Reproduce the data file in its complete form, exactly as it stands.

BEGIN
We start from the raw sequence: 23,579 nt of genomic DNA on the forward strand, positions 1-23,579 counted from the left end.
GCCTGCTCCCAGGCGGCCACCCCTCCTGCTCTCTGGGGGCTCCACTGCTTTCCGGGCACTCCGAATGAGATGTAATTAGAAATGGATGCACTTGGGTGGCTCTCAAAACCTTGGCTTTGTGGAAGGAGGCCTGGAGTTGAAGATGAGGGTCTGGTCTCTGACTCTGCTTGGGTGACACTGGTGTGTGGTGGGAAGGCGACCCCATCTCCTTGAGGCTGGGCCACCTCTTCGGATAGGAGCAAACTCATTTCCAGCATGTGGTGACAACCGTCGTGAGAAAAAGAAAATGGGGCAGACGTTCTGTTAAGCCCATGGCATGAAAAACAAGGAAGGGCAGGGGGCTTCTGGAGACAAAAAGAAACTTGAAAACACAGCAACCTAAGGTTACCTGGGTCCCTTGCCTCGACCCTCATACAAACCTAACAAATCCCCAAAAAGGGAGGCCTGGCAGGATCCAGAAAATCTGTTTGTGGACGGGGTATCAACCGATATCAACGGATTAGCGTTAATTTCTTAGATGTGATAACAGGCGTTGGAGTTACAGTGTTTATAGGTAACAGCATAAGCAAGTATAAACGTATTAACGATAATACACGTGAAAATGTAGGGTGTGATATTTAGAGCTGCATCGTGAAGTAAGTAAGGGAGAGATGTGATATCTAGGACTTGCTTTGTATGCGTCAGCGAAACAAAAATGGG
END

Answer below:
We start from the raw sequence: 23,579 nt of genomic DNA on the forward strand, positions 1-23,579 counted from the left end.
GCCTGCTCCCAGGCGGCCACCCCTCCTGCTCTCTGGGGGCTCCACTGCTTTCCGGGCACTCCGAATGAGATGTAATTAGAAATGGATGCACTTGGGTGGCTCTCAAAACCTTGGCTTTGTGGAAGGAGGCCTGGAGTTGAAGATGAGGGTCTGGTCTCTGACTCTGCTTGGGTGACACTGGTGTGTGGTGGGAAGGCGACCCCATCTCCTTGAGGCTGGGCCACCTCTTCGGATAGGAGCAAACTCATTTCCAGCATGTGGTGACAACCGTCGTGAGAAAAAGAAAATGGGGCAGACGTTCTGTTAAGCCCATGGCATGAAAAACAAGGAAGGGCAGGGGGCTTCTGGAGACAAAAAGAAACTTGAAAACACAGCAACCTAAGGTTACCTGGGTCCCTTGCCTCGACCCTCATACAAACCTAACAAATCCCCAAAAAGGGAGGCCTGGCAGGATCCAGAAAATCTGTTTGTGGACGGGGTATCAACCGATATCAACGGATTAGCGTTAATTTCTTAGATGTGATAACAGGCGTTGGAGTTACAGTGTTTATAGGTAACAGCATAAGCAAGTATAAACGTATTAACGATAATACACGTGAAAATGTAGGGTGTGATATTTAGAGCTGCATCGTGAAGTAAGTAAGGGAGAGATGTGATATCTAGGACTTGCTTTGTATGCGTCAGCGAAACAAAAATGGG